It’s easy to get pulled into an argument.
You notice a student pushing a classmate during a transition. It’s a clear violation of your classroom management plan, so you move in and enforce a consequence. Upon hearing the news, however, the student’s eyes go wide, their jaw drops, and they begin to protest.
“No way! I didn’t touch him. He cut in front of me.”
As soon as you answer back, as soon as you respond and try to justify the consequence, you’re in a full-fledged argument. Just like that, you’re in deep and can’t get out until you convince them to accept the error of their ways.
In the meantime, you’ve brought tension into your classroom. You’ve interrupted learning. You’ve increased the chances that the student will dig in their heels, battle tooth and nail, and blame you for the consequence.
It’s a tangled, stress-filled mess.
If, however, we rewind the tape to the moment you first informed the student of the consequence, you can avoid the argument altogether.
You see, the mistake the teacher in the above scenario made was waiting for a response. Many, if not most, teachers do this. They give a consequence and then await the reaction. It’s almost as if the they anticipate an argument. They steel themselves for it and even rehearse what to say next.
But what this does is invite students to do just that. Before you know it, every time you give a consequence, there is an argument. There is a complaint, a challenge, a tantrum, a protest, a roll of the eyes, or a display of disrespect.
The good news is that with a simple strategy you can eliminate such reactions entirely. The key is not giving them the chance.
When you give a consequence, approach the student and pause until they turn and face you. Let the moment, the truth of what just occurred, hang in the air a moment. Calmly, almost robotically, deliver your consequence and then immediately turn back to what you were doing before.
You know they broke a rule, so there is no reason for you to argue. They know they broke a rule, so there is no (honest) reason for them to argue. Thus, no other communication needs to be exchanged.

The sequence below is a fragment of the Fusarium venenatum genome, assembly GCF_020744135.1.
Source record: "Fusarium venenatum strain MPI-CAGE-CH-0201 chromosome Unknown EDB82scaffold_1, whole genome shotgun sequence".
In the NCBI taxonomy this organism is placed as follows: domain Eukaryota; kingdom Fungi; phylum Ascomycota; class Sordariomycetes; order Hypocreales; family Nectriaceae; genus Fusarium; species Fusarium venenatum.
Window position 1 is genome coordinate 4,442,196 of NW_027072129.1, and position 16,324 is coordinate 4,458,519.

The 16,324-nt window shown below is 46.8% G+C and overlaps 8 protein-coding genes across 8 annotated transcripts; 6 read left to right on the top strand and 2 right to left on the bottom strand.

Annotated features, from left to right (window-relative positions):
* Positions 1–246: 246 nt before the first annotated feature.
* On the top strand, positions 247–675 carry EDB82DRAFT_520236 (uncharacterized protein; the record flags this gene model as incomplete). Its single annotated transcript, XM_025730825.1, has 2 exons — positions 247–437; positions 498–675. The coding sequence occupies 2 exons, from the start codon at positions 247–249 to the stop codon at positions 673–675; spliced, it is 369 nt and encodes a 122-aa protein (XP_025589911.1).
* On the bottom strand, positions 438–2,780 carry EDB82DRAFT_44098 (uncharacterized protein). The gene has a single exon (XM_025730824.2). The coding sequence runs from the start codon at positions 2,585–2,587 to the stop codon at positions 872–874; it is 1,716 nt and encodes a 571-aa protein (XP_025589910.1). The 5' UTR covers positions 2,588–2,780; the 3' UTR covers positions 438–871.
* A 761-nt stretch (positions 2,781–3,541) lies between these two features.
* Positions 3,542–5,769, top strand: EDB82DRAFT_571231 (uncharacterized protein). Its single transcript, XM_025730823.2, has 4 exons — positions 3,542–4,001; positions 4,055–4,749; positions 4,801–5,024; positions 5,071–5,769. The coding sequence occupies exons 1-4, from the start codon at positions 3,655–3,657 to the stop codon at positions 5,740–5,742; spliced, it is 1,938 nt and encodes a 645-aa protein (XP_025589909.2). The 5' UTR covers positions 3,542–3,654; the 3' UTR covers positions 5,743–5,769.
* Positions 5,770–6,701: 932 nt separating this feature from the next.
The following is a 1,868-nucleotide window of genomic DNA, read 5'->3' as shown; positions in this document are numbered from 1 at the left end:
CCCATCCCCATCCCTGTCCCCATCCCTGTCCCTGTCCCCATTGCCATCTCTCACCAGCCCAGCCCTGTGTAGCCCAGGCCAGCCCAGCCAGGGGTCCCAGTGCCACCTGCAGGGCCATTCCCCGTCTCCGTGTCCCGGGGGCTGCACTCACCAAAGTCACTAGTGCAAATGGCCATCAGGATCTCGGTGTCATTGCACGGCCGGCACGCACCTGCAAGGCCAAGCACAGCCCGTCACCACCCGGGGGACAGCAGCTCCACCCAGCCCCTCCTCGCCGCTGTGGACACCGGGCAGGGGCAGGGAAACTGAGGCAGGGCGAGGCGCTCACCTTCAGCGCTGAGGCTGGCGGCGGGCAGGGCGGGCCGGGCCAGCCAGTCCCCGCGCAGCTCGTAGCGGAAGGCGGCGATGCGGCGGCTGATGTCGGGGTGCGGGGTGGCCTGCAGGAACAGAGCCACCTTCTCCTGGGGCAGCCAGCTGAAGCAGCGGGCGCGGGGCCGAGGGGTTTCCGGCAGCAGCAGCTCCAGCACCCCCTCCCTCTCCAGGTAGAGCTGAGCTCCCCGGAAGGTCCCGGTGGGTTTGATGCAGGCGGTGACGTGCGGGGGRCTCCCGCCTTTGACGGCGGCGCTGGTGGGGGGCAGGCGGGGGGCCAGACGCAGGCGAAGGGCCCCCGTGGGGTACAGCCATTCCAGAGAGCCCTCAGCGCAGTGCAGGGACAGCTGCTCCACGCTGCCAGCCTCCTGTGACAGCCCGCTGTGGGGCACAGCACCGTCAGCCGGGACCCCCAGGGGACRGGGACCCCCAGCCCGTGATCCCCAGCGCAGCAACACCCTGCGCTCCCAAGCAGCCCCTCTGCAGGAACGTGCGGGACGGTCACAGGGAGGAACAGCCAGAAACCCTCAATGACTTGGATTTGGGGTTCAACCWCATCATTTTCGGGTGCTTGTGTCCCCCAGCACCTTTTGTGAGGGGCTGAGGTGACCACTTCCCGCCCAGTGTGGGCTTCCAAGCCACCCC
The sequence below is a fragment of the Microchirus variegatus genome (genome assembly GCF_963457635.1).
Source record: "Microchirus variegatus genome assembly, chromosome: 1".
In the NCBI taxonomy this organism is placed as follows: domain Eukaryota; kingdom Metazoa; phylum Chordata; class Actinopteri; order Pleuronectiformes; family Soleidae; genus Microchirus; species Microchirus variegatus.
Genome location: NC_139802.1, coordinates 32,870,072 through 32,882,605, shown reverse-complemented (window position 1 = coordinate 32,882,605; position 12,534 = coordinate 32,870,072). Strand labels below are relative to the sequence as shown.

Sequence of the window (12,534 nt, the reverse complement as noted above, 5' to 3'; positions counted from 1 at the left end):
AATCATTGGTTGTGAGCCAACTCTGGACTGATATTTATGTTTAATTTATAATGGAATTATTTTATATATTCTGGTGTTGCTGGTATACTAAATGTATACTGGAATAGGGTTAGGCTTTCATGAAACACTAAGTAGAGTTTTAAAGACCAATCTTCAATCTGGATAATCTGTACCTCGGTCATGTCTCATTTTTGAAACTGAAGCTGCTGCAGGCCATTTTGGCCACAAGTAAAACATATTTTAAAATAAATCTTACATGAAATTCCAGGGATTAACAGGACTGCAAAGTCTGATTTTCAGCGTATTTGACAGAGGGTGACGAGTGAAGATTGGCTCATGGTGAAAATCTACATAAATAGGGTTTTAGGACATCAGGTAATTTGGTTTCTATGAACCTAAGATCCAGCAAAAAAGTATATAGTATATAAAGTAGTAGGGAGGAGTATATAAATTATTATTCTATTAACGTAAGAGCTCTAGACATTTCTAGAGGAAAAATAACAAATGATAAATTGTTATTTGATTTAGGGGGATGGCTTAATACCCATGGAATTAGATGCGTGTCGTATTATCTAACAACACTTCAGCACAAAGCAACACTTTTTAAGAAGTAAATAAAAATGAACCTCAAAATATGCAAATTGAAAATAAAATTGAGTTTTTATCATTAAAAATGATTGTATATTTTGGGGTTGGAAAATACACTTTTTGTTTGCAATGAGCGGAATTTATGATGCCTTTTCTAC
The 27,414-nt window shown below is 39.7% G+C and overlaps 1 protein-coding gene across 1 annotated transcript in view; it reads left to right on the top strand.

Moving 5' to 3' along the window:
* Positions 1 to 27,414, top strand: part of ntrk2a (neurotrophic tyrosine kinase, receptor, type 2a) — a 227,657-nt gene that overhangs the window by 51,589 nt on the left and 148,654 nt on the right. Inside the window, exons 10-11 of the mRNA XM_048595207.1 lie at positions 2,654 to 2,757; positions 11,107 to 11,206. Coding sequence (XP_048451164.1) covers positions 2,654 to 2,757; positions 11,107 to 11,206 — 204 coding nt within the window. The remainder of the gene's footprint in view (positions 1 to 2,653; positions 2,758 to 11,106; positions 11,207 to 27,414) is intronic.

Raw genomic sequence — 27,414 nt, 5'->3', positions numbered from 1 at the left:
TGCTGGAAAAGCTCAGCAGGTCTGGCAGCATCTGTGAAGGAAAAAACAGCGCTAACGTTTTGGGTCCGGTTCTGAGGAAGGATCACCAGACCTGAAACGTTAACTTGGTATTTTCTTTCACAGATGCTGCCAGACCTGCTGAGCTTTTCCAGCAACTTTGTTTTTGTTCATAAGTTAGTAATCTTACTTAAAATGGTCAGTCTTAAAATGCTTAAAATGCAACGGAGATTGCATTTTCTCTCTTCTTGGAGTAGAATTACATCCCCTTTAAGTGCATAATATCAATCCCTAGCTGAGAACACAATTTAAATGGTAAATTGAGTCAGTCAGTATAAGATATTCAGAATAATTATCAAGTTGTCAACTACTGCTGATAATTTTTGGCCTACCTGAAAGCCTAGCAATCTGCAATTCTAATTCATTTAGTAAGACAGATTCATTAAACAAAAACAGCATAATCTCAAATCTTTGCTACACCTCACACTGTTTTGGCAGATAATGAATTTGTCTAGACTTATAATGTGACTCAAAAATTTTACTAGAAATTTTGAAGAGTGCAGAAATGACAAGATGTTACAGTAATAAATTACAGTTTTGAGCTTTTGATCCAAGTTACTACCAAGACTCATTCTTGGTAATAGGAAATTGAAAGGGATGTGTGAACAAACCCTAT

It’s important to note that how you give a consequence must be thoroughly taught and modeled as part of the series of classroom management-related lessons you’ll teach during the first few weeks of each school year.
If you establish it from the beginning, arguing won’t even occur to them.
Now, if in the rare case a student follows you and attempts to argue, it’s okay to repeat yourself one time. If the student continues, or has a tantrum and stomps off or refuses to go to time-out, then wait until they cool off before following up with a stronger consequence.
We receive a lot of emails from teachers wrung out from arguing and perplexed as to why their students so aggressively resist and fight back, seemingly over every consequence. But in most cases arguing is brought on by the teacher, not the student.
If you leave a void by waiting for a response, your students are going to fill it. One of our mottos here at SCM is that students respond predictably to certain teacher behaviors. In the case of arguing, this couldn’t be more true.
Arguing is a byproduct of your behavior. It’s encouraged through your desire to see the student’s reaction to the consequence, to look into their eyes for evidence that they’re taking responsibility.
But if you want to eliminate arguing, complaining, and the like from your classroom, you mustn’t wait for a reaction.
Instead, trust your classroom management plan and deliver your consequence with confidence. “You have a warning because you broke rule number three and didn’t keep your hands to yourself.”
Then walk away.
Note: The release date for Classroom Management for Art, Music, and PE Teachers was set, then moved back, then moved up again, then delayed . . . and now, after all of that, it will be available this Tuesday, May 6th (Amazon.com).
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